A massive blast along a state-owned pipeline in central Mexico killed 27 people, injured 52 others, and engulfed dozens of homes in a raging inferno, officials said.
Puebla state secretary Valentin Meneses said the pre-dawn explosion occurred along the Petroleos Mexicanos (Pemex) pipeline in the town of Texmelucan, where thieves were trying to steal fuel. Early indications suggested it was caused by a perforation of the pipeline during the attempted theft.
“A criminal gang punctured the pipeline of state-owned Pemex, which spilled fuel out of control because of the high degree of pressure,” said Mr Meneses.
“The streets began to flood, then came a spark and we saw rivers of fire in the streets.”
Some 83 homes were partially damaged and 32 were completely destroyed in the blaze, according to Mr Meneses, who noted that emergency crews had managed to bring the flames under control. Officials had initially reported that at least 11 people were killed.
A sweeping cloud of thick black smoke hung over dozens of kilometres of the pipeline and people rushed from their homes for safety. Stunned witnesses, some clutching infants, clogged the roadsides outside Texmelucan, about 100 kilometres south-east of Mexico City.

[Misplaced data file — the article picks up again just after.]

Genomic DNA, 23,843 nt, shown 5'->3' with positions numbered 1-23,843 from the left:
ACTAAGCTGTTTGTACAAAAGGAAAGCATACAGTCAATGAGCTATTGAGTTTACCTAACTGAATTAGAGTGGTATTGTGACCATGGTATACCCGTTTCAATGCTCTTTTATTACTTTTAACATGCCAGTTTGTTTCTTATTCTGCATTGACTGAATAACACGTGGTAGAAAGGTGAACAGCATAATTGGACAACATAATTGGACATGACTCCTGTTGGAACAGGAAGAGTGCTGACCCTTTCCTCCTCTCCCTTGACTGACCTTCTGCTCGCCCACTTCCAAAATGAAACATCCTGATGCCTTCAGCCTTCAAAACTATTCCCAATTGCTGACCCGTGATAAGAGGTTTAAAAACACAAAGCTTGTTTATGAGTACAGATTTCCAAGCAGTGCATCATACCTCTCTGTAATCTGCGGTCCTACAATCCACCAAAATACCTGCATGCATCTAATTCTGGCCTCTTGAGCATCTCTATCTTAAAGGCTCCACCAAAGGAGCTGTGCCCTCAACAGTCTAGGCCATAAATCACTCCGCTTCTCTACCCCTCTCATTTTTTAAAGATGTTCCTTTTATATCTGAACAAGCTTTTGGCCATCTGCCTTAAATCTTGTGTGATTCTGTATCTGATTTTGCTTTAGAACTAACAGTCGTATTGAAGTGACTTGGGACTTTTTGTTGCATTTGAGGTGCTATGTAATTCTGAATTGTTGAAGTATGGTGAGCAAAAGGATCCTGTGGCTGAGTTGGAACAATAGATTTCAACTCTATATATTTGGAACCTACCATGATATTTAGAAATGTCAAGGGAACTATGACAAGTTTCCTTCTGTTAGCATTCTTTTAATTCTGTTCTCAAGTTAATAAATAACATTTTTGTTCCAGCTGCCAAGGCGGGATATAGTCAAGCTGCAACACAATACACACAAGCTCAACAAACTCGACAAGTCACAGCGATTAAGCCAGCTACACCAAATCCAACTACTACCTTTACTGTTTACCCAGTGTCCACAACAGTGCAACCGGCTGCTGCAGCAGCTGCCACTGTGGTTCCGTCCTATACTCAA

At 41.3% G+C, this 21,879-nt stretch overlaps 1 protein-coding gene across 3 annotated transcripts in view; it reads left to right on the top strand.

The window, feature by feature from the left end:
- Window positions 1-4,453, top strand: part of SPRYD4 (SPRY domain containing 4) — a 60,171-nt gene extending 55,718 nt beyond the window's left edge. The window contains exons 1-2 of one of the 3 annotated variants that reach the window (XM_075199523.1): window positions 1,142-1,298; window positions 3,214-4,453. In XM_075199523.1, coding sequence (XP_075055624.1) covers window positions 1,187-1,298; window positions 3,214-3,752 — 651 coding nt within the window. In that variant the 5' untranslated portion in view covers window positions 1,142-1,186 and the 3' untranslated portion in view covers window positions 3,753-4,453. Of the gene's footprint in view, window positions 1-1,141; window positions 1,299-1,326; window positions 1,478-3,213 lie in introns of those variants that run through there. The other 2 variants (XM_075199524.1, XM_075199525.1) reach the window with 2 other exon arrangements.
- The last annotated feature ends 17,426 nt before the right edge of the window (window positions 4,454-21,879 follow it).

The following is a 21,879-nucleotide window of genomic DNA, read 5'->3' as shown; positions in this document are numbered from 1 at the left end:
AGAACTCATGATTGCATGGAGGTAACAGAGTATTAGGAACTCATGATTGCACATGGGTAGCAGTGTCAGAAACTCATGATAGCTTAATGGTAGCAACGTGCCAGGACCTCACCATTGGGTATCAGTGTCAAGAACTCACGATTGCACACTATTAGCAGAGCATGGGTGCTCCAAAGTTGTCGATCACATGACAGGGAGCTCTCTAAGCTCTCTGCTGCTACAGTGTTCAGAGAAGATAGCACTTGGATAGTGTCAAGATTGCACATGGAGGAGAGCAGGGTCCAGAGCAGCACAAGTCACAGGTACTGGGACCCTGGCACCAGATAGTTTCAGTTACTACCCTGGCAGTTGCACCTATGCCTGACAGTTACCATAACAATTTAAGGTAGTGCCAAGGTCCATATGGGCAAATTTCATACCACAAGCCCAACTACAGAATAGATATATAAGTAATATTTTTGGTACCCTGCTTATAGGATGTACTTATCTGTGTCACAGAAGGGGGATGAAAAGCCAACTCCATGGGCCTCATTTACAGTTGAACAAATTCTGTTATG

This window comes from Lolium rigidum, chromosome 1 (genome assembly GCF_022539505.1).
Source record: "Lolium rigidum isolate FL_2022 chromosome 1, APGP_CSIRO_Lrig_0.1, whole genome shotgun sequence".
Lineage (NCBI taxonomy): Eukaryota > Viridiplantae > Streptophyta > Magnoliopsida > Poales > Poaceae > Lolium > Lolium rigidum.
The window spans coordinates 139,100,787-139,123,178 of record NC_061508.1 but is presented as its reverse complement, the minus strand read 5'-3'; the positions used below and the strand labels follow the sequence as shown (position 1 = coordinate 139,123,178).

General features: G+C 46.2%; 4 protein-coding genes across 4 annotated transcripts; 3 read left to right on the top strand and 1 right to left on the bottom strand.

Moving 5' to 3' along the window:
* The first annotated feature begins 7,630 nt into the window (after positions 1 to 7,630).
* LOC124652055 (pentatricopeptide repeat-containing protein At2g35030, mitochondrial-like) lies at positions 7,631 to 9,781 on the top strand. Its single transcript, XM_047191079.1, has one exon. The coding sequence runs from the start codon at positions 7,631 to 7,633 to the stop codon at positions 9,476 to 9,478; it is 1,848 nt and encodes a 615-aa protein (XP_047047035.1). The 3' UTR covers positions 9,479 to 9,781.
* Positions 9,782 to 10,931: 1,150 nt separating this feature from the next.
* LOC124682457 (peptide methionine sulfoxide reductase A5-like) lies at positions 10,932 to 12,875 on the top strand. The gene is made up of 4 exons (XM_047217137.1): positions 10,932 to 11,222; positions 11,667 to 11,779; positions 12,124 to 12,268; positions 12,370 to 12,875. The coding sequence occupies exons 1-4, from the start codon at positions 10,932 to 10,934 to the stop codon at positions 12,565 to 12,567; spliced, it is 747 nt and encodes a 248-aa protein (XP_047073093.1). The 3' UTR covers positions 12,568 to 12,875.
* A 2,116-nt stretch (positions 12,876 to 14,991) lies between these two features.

The flames were so hot they bent wrought iron caging, shattered glass windows and doors, and reduced several cars to smoldering metal shells.
Leafless trees, scorched and twisted, reached upward from the smoking earth, and firemen shoveled a thick coat of ash that littered the streets.
Among the victims, five children and an entire family were caught by surprise by the explosion as they slept in their home. The ash-covered bodies of four other victims lay inside a burnt-out house.
Hundreds of people were told to leave their homes and move to shelters as emergency workers fought a raging fire. Officials worried the fuel may have spilled into the nearby Atoyac River.
Smoke could be seen as far as the city of Puebla, the state capital, located some 32km from Texmelucan. Emergency officials said the blast broke windows and burned dozens of cars in a three-kilometre radius.
Locals said criminal gangs operate drilling machinery and sell stolen fuel to truck drivers passing through roads in the region.
Rescue workers, firefighters and Mexican Army soldiers were deployed to the region to respond to the emergency.
Pemex experts also arrived on site to help determine the cause of the explosion.
The company issued a statement saying the blast was caused by “fire on two pipelines,” whose fuel supply was immediately cut off.
It was the most serious explosion to have shaken Pemex facilities this year. A September fire at a refinery in northwestern Cadereyta left two workers dead.
The theft of fuel from Mexican oil pipelines has been on the rise in recent years, causing an average loss of 10 billion pesos (800 million dollars) per year, according to the authorities.